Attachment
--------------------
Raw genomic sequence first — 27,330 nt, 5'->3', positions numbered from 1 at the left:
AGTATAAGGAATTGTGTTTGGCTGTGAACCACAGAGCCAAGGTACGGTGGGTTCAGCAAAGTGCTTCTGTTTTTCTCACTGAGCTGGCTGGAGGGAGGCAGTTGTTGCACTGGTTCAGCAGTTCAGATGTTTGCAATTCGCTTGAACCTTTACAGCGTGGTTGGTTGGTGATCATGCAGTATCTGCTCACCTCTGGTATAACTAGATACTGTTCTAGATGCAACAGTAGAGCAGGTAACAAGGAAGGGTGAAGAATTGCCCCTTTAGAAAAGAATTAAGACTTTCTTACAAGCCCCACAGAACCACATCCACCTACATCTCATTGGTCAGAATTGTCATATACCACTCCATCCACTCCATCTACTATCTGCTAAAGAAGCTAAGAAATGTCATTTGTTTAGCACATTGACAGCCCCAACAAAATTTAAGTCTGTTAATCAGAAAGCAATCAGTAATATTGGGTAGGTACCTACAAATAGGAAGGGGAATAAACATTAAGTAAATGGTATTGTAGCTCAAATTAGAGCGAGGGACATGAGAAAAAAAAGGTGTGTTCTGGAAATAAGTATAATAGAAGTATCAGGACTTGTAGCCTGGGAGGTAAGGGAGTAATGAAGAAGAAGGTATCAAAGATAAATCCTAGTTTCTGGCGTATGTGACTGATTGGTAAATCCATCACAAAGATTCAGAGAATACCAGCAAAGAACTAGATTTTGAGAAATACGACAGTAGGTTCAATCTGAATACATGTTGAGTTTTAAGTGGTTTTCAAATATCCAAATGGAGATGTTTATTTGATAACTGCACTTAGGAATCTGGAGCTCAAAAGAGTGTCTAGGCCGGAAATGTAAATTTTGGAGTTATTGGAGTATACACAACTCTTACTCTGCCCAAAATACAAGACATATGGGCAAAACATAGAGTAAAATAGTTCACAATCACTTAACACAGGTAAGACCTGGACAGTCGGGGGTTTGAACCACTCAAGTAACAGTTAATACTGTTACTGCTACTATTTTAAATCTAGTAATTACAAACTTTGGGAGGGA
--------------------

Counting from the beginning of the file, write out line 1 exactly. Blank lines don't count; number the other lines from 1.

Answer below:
Raw genomic sequence first — 27,330 nt, 5'->3', positions numbered from 1 at the left: